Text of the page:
Casey-Leininger Charles F.
Avondale is a neighborhood of the city of Cincinnati located northeast of the city's central business district. The 2010 US Census reported that Avondale had a population of 12,466 of which 89 percent identified as African American only, 7 percent identified as white only, and the remainder reported some other race or combination of races. Between about 1945 and 1965 the neighborhood was the scene of a massive population shift that saw its middle- and upper middle-class white population replaced by middle- and lower-income African Americans. During this period the neighborhood also became an important center of the city's African American cultural and political life.
Today Avondale is one of the poorest and most distressed neighborhoods in the city. Its poverty rate, calculated from the US Census Bureau's 2005–2009 American Community Survey ACS was 37 5 percent and 44 percent of its working age population had no employment In ...
Imaani Jamillah El-Burki
Black Los Angeles: American Dreams and Racial Realities is an anthology edited by Darnell Hunt and Ana-Christina Ramon providing a multifaceted analysis of neighborhoods of metropolitan Los Angeles that are either currently or historically predominantly black. The contributions selected by the editors highlight the rich history of accomplishment and survival in Los Angeles's community of color as it continuously confronts challenges to the geographical space of the community; shifts in local and national policy; the changing dynamics around race, social class, gender, and sexual identity; shifts in the opportunity structure for residents; and the realities of environmental and economic risk. The volume is organized into four parts: Space, People, Image, and Action It begins with a look at the historical foundations of the black community of Los Angeles and ends with a more contemporary question of now what for readers via series of action research chapters ...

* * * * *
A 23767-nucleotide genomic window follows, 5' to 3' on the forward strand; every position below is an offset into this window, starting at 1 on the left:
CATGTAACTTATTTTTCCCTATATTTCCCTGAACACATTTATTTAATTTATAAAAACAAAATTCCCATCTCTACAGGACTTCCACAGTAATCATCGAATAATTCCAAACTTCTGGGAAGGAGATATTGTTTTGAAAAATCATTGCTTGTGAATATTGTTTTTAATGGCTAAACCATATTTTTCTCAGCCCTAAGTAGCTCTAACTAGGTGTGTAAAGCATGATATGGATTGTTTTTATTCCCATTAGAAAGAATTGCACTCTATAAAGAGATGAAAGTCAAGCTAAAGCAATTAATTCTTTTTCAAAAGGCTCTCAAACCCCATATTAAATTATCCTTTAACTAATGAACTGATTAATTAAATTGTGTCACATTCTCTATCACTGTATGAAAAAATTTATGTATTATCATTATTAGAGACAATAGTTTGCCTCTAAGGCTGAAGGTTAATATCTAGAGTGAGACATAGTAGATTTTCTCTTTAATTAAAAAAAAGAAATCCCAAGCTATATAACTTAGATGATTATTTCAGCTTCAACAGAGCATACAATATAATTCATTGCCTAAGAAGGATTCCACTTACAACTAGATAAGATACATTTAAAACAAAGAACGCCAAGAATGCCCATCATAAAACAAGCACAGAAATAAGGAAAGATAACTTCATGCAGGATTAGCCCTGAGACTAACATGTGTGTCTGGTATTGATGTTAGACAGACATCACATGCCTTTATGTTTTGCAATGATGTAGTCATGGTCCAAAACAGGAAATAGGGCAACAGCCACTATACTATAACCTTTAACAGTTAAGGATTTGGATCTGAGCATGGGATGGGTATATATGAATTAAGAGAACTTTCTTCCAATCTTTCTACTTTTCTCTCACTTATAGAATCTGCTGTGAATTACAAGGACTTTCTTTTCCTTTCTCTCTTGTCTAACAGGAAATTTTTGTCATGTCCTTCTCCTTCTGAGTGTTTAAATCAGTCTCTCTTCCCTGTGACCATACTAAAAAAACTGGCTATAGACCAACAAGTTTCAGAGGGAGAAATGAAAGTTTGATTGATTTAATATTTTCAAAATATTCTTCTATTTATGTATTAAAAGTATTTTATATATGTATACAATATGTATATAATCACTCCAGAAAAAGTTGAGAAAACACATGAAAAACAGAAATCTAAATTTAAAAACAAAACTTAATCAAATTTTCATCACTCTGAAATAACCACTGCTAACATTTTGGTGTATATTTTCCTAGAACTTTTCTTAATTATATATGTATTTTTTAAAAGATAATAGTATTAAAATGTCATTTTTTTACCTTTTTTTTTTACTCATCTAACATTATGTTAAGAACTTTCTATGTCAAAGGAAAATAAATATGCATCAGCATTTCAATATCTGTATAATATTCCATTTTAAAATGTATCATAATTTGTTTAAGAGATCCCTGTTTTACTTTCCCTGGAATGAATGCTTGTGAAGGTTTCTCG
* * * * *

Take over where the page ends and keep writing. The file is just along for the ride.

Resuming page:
Eric R. Jackson
By the 1970s Bond Hill had become the destination for thousands of local African American residents. Just like their non–African American counterparts, persons of color moved to this region, which was located just a thirty-minute drive from downtown Cincinnati, Ohio (also known as the “Queen City”), in a quest for better jobs and a higher quality of life. This process was not easy or simple. It required, in some ways, a dramatic transformation in migration patterns and racial attitudes, as well as both the economic and residential patterns of the community. Nonetheless this conversion took place and was championed by thousands of African American Cincinnatians. But during the 1930s this change would have not been predicated so soon after the establishment of Bond Hill as a community entity.
Gradually between the late 1930s and the late 1950s thousands of Cincinnatians began to move into regions outside the central city business ...
Debra C. Smith
Like the story of many southern cities, Charlotte, North Carolina has endured its portion of racial inequity, civil rights activism, and violent acts surrounding segregation efforts, But Charlotte, the Queen City, the largest city in North Carolina has been and remains an alcove for African American experience steeped in memory and now modern familiarity. Charlotte is a source of progress and pride for African Americans in the city who lean on historical strength to continue to develop political power, economic resources, and educational aspirations.
From 1172 until 1922 Ireland was governed by England and considered by the English a part of Britain. It is not surprising, therefore, that during the 18th century its history is implicated in slavery and the slave trade and other colonial enterprises. Nevertheless, the historical ‘black presence’ in Ireland was almost completely ignored until 2002, when W. A. Hart published his seminal article ‘Africans in Eighteenth Century Ireland’. In the absence of further historical research, however, we can only offer glimpses of the black presence in Ireland over the past three centuries.
Many Irishmen owned estates in the Caribbean and brought slaves to serve them from the Caribbean to Ireland. Eighteenth‐century newspapers in Ireland carried advertisements offering rewards for runaway slaves. Thus, in 1766 the Belfast Newsletter displayed a notice offering a reward of 3 guineas for ‘a young negro manservant’ named John More described as straight and ...